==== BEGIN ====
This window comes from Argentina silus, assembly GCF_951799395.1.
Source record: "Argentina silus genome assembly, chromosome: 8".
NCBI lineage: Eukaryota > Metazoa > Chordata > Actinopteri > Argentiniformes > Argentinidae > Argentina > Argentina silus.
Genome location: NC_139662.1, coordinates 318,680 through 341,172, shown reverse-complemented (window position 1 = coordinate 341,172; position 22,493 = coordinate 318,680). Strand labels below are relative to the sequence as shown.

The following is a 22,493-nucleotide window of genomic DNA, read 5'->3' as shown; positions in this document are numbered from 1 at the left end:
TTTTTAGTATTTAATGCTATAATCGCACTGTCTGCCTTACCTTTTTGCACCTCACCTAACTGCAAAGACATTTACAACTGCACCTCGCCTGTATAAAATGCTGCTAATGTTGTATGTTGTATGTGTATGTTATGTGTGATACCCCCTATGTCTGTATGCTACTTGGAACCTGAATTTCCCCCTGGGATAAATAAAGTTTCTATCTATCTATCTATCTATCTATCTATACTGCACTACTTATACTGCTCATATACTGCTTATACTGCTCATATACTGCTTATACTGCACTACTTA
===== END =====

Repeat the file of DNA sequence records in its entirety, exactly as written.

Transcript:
This window comes from Argentina silus, assembly GCF_951799395.1.
Source record: "Argentina silus genome assembly, chromosome: 8".
NCBI lineage: Eukaryota > Metazoa > Chordata > Actinopteri > Argentiniformes > Argentinidae > Argentina > Argentina silus.
Genome location: NC_139662.1, coordinates 318,680 through 341,172, shown reverse-complemented (window position 1 = coordinate 341,172; position 22,493 = coordinate 318,680). Strand labels below are relative to the sequence as shown.

The following is a 22,493-nucleotide window of genomic DNA, read 5'->3' as shown; positions in this document are numbered from 1 at the left end:
TTTTTAGTATTTAATGCTATAATCGCACTGTCTGCCTTACCTTTTTGCACCTCACCTAACTGCAAAGACATTTACAACTGCACCTCGCCTGTATAAAATGCTGCTAATGTTGTATGTTGTATGTGTATGTTATGTGTGATACCCCCTATGTCTGTATGCTACTTGGAACCTGAATTTCCCCCTGGGATAAATAAAGTTTCTATCTATCTATCTATCTATCTATCTATACTGCACTACTTATACTGCTCATATACTGCTTATACTGCTCATATACTGCTTATACTGCACTACTTA